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Medicine supply shortages now worse than ever, says Janet Morrison


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The number of products in short supply has doubled in the past two years,  affecting treatments for various conditions 

Pharmacists have expressed concerns about severe shortage of medicines in the NHS, which is putting lives at risk.

Unpublished figures obtained by The Guardian have shown that the number of products in short supply has doubled in the past two years.

The report highlighted short supply of treatments for various conditions including epileptic seizures, cancer, schizophrenia, and diabetes.

A few days back, the Department of Health and Social Care (DHSC) informed healthcare professionals that supply of glucagon-like peptide-1 receptor agonists (GLP-1 RAs), which are used to treat type 2 diabetes, continues to be limited and is not likely to return to normal until at least the end of 2024.

Clinicians were instructed to only prescribe the antidiabetes drugs for licensed indications, and avoid prescribing for weight loss to conserve existing stock for patients with T2DM.

In November 2023, the British Generic Manufacturers Association (BGMA) had revealed that 111 products were facing supply issues, the highest on record and more than double since the start of 2022.

In a statement shared with the newspaper, Janet Morrison, CEO of Community Pharmacy England (CPE) said: “Pharmacy teams have been struggling to get hold of prescription medicines for many months but the problem is now worse than ever.”

“It has become worryingly normal to see hundreds of medicines affected by pricing and other issues every month, with problems now a daily occurrence for pharmacies.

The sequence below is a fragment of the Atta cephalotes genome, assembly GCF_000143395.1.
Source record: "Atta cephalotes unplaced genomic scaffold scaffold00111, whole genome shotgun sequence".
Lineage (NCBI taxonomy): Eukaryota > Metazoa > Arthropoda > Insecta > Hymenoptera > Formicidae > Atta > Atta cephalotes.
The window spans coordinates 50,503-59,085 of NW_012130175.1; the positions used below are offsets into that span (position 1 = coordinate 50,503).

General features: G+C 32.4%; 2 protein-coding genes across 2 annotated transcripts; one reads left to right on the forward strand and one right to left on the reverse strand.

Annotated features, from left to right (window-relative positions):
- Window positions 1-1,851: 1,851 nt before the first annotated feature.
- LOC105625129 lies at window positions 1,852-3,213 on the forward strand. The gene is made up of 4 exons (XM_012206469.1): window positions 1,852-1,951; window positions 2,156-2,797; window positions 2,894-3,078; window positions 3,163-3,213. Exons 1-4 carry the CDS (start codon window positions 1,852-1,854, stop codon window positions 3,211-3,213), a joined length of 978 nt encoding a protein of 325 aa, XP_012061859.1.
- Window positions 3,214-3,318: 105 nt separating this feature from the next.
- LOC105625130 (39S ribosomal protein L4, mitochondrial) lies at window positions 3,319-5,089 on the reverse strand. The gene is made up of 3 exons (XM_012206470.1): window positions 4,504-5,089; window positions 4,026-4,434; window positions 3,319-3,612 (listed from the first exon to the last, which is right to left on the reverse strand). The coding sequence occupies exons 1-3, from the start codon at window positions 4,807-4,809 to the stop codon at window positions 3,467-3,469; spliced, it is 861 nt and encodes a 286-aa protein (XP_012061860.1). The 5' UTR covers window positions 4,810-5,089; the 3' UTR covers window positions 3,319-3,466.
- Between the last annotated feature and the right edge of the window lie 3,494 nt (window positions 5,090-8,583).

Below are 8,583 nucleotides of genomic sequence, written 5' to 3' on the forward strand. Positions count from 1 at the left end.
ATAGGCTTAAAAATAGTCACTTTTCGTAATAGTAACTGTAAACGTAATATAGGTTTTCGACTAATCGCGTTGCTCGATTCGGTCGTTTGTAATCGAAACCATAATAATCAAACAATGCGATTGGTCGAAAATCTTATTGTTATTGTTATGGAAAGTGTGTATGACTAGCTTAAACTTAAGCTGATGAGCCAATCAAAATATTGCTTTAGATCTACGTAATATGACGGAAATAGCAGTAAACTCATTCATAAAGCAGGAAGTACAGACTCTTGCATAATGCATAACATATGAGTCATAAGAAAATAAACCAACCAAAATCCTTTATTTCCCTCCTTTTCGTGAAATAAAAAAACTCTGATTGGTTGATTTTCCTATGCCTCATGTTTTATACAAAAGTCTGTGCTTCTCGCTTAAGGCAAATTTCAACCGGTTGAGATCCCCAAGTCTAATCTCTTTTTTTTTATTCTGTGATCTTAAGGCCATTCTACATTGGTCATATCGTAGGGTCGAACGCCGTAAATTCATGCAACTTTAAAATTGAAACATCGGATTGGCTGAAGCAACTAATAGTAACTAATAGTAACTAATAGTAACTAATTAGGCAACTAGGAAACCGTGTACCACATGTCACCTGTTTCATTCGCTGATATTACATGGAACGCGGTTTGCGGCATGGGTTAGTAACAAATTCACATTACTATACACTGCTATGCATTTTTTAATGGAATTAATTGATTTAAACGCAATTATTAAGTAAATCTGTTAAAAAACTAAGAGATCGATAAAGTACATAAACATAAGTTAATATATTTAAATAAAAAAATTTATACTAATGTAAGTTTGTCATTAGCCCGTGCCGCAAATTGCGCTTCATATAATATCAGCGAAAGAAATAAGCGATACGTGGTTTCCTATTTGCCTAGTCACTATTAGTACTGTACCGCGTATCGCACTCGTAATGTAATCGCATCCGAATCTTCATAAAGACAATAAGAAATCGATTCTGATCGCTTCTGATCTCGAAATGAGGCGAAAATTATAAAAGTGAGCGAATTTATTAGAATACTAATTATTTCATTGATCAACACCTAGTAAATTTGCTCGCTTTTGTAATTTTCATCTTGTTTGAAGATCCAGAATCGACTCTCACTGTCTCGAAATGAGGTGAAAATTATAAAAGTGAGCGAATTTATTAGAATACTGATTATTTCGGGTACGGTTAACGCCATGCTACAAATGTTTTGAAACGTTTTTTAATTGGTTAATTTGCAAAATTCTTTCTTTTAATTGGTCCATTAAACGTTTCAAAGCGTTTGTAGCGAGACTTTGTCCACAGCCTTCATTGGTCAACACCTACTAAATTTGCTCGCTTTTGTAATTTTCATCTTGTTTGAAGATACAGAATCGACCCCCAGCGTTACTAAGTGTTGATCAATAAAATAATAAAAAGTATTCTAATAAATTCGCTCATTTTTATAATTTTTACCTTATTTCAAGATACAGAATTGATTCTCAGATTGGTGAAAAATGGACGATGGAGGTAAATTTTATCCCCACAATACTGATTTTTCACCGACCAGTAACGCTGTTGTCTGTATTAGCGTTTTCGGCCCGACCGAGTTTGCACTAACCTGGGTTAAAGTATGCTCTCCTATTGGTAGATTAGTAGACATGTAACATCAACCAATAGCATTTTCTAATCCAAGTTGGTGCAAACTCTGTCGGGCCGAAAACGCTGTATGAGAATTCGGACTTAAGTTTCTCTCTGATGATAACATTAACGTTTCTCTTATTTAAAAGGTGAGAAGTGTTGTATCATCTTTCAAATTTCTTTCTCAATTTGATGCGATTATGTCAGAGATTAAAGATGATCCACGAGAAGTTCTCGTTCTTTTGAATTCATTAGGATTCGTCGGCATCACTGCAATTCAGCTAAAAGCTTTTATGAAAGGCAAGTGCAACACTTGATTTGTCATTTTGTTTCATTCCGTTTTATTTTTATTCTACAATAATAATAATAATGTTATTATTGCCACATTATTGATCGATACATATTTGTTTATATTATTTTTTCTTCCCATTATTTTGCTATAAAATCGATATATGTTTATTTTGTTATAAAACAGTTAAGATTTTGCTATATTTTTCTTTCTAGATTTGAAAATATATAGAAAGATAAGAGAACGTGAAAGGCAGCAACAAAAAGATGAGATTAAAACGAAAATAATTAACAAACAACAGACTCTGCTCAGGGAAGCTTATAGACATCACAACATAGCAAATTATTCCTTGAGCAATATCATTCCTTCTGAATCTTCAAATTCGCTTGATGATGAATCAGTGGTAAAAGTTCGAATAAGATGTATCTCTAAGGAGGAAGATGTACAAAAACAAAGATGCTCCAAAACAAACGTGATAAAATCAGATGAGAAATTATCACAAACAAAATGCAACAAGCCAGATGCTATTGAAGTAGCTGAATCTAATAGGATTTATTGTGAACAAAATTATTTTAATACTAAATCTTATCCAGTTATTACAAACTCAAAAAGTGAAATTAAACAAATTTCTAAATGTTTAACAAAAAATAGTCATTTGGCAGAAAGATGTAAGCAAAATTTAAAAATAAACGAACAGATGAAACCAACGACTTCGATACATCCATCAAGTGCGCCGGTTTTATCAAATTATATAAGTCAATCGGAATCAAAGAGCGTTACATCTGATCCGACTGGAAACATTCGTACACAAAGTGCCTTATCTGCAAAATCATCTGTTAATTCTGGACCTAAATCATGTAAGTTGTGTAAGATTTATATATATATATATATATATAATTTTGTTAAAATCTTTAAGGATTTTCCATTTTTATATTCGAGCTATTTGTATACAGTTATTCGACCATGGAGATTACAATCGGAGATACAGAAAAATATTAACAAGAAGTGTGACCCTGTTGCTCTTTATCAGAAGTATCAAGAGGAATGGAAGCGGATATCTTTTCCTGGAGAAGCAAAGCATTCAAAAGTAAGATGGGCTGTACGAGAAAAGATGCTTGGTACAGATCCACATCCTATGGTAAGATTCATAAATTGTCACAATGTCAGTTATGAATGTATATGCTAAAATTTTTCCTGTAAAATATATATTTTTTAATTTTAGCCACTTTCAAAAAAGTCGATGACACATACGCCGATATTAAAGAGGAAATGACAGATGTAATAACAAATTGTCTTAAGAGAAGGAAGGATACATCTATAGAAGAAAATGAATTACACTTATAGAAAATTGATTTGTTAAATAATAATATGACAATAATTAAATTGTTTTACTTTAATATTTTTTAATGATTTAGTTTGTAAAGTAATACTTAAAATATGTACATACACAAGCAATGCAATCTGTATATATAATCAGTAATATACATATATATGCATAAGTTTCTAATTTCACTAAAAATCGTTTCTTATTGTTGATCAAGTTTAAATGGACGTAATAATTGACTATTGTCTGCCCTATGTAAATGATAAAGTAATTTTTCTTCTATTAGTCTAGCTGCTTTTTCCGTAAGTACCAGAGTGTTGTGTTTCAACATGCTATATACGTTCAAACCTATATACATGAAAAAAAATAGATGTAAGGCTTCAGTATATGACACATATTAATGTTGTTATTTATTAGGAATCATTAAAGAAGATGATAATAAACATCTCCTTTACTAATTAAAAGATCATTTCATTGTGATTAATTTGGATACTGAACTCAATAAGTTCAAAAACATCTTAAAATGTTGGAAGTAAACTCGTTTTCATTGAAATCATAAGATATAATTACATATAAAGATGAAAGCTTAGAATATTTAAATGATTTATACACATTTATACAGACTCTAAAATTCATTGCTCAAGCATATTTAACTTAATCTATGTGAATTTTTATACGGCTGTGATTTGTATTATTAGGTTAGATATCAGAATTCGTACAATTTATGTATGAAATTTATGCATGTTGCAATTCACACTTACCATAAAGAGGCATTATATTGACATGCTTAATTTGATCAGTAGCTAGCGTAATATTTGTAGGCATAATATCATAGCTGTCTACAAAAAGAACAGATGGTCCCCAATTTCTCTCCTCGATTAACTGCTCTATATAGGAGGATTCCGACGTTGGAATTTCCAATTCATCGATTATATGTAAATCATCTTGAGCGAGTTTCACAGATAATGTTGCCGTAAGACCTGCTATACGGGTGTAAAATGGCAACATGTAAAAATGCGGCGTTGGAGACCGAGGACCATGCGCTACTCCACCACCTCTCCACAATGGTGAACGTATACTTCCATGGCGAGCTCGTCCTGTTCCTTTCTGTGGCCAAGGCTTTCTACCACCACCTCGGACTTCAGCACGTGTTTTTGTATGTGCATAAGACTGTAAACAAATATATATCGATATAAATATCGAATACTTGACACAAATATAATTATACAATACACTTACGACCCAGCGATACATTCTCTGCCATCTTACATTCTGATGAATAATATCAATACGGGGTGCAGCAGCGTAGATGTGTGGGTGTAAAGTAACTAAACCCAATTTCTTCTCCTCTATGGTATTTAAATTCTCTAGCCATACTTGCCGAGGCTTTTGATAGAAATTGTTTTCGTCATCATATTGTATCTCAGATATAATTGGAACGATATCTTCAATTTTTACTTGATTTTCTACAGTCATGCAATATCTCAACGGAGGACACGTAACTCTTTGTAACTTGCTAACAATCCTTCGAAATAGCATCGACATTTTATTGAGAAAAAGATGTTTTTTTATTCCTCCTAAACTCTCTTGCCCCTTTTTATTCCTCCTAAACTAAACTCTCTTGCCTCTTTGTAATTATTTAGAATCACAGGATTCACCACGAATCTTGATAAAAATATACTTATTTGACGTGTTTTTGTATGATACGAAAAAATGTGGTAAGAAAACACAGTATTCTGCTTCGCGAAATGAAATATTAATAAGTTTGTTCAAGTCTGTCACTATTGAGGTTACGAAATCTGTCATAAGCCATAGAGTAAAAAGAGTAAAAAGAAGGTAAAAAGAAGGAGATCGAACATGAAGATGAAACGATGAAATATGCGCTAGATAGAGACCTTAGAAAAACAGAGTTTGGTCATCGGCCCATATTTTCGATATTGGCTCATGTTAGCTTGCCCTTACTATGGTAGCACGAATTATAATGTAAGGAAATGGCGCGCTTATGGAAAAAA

“The instability is putting operational pressures on pharmacy teams, financial pressures on pharmacy businesses, and for patients it means worrying delays.”

Last year, CPE surveyed people working in pharmacies and 87 per cent of the respondents said that their patients’ health was being put a risk due to medicine supply issues.

Janet cited a combination of factors for medicines supply issues, including Brexit, the ongoing war in Ukraine, the impact of the Covid-19 pandemic, and broader economic instability.

“The NHS and Government need to step in to stabilise the UK medicines supply chain,” she stated.

To address the problem, Janet suggested a “full strategic review of medicines supply in England” and to empower pharmacists to use their knowledge to make “simple changes to medicines where this can speed up supply of medicines safely.”

“This step will help to alleviate this critical situation for both pharmacies and the communities they serve,” she added.



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